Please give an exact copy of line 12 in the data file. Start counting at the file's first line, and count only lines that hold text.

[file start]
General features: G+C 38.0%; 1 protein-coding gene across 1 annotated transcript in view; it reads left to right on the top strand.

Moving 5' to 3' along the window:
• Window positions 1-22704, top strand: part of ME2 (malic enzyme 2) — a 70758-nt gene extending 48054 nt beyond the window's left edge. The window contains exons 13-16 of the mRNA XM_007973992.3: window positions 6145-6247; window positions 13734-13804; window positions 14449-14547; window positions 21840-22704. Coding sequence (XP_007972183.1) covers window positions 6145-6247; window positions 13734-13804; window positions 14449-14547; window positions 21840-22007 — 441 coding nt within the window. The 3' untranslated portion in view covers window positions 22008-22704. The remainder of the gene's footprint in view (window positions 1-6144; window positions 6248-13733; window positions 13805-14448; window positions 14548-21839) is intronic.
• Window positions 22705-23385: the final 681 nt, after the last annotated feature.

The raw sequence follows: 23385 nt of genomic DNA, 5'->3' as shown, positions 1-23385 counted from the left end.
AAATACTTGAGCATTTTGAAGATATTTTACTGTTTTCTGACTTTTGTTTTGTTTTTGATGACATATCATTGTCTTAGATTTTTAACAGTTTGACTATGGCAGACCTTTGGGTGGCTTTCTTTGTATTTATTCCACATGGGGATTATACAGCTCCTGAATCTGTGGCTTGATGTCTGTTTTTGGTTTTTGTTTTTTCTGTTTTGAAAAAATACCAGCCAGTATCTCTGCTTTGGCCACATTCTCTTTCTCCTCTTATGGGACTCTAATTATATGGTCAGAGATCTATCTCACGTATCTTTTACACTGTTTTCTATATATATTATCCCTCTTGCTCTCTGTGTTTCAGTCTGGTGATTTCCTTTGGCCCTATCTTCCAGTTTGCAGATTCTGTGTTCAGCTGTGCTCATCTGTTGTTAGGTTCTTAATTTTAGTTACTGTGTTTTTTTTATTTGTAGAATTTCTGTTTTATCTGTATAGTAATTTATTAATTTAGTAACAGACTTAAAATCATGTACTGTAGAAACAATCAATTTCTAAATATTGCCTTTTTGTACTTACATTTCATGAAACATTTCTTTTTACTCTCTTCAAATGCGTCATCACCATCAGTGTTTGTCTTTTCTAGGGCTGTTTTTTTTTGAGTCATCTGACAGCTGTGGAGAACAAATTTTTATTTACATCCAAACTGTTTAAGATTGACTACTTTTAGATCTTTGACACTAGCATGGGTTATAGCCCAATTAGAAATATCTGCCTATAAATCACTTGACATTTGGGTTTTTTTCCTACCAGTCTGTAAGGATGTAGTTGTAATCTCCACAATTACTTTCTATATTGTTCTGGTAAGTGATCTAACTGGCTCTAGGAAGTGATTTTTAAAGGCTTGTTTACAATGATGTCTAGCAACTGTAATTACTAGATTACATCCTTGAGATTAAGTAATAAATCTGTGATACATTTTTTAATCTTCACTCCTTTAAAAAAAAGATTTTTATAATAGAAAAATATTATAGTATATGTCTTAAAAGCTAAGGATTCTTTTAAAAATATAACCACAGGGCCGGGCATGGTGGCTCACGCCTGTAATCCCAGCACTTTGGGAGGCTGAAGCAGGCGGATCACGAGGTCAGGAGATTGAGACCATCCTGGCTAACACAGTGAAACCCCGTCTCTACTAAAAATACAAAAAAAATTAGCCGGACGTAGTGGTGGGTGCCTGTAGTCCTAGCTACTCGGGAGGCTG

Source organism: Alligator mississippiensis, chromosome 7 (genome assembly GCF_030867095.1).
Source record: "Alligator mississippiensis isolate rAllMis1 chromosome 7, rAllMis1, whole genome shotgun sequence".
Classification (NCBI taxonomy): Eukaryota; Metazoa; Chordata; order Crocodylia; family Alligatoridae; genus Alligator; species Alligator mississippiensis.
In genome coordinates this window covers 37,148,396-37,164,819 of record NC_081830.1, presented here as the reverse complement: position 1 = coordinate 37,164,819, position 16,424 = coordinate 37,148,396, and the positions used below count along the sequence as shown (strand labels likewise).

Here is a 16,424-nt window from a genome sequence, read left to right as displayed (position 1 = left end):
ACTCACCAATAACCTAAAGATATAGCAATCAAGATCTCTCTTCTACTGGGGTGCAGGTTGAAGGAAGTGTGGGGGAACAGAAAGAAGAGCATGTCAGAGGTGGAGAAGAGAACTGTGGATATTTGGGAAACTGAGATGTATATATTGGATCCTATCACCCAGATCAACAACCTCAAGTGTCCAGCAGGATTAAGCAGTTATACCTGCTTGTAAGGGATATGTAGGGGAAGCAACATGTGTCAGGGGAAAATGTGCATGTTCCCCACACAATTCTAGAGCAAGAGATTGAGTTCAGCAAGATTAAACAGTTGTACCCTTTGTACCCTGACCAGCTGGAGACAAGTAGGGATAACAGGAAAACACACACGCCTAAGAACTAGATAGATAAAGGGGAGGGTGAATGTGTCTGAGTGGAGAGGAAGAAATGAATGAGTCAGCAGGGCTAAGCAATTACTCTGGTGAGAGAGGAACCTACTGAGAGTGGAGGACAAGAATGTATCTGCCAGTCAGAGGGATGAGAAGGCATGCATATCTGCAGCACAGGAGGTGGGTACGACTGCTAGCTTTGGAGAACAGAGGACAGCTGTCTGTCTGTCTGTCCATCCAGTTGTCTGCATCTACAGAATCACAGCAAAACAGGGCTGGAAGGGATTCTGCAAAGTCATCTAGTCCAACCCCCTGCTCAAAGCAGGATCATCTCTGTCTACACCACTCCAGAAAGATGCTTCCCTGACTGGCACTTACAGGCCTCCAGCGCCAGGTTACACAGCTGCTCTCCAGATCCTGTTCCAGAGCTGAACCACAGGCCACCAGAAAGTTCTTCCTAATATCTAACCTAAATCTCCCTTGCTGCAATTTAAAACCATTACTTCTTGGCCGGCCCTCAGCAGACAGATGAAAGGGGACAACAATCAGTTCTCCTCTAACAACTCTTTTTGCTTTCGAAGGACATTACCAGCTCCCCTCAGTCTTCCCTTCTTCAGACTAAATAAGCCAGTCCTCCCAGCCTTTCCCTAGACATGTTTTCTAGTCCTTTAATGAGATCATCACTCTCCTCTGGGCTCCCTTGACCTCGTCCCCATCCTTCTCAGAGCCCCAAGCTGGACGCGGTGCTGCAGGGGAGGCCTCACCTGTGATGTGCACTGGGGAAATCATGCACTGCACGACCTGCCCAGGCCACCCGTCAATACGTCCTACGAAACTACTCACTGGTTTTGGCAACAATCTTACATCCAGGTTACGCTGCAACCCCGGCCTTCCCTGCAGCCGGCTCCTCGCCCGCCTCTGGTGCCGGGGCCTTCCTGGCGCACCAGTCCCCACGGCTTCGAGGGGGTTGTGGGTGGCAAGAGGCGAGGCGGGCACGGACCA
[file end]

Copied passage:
ACTCACCAATAACCTAAAGATATAGCAATCAAGATCTCTCTTCTACTGGGGTGCAGGTTGAAGGAAGTGTGGGGGAACAGAAAGAAGAGCATGTCAGAGGTGGAGAAGAGAACTGTGGATATTTGGGAAACTGAGATGTATATATTGGATCCTATCACCCAGATCAACAACCTCAAGTGTCCAGCAGGATTAAGCAGTTATACCTGCTTGTAAGGGATATGTAGGGGAAGCAACATGTGTCAGGGGAAAATGTGCATGTTCCCCACACAATTCTAGAGCAAGAGATTGAGTTCAGCAAGATTAAACAGTTGTACCCTTTGTACCCTGACCAGCTGGAGACAAGTAGGGATAACAGGAAAACACACACGCCTAAGAACTAGATAGATAAAGGGGAGGGTGAATGTGTCTGAGTGGAGAGGAAGAAATGAATGAGTCAGCAGGGCTAAGCAATTACTCTGGTGAGAGAGGAACCTACTGAGAGTGGAGGACAAGAATGTATCTGCCAGTCAGAGGGATGAGAAGGCATGCATATCTGCAGCACAGGAGGTGGGTACGACTGCTAGCTTTGGAGAACAGAGGACAGCTGTCTGTCTGTCTGTCCATCCAGTTGTCTGCATCTACAGAATCACAGCAAAACAGGGCTGGAAGGGATTCTGCAAAGTCATCTAGTCCAACCCCCTGCTCAAAGCAGGATCATCTCTGTCTACACCACTCCAGAAAGATGCTTCCCTGACTGGCACTTACAGGCCTCCAGCGCCAGGTTACACAGCTGCTCTCCAGATCCTGTTCCAGAGCTGAACCACAGGCCACCAGAAAGTTCTTCCTAATATCTAACCTAAATCTCCCTTGCTGCAATTTAAAACCATTACTTCTTGGCCGGCCCTCAGCAGACAGATGAAAGGGGACAACAATCAGTTCTCCTCTAACAACTCTTTTTGCTTTCGAAGGACATTACCAGCTCCCCTCAGTCTTCCCTTCTTCAGACTAAATAAGCCAGTCCTCCCAGCCTTTCCCTAGACATGTTTTCTAGTCCTTTAATGAGATCATCACTCTCCTCTGGGCTCCCTTGACCTCGTCCCCATCCTTCTCAGAGCCCCAAGCTGGACGCGGTGCTGCAGGGGAGGCCTCACCTGTGATGTGCACTGGGGAAATCATGCACTGCACGACCTGCCCAGGCCACCCGTCAATACGTCCTACGAAACTACTCACTGGTTTTGGCAACAATCTTACATCCAGGTTACGCTGCAACCCCGGCCTTCCCTGCAGCCGGCTCCTCGCCCGCCTCTGGTGCCGGGGCCTTCCTGGCGCACCAGTCCCCACGGCTTCGAGGGGGTTGTGGGTGGCAAGAGGCGAGGCGGGCACGGACCA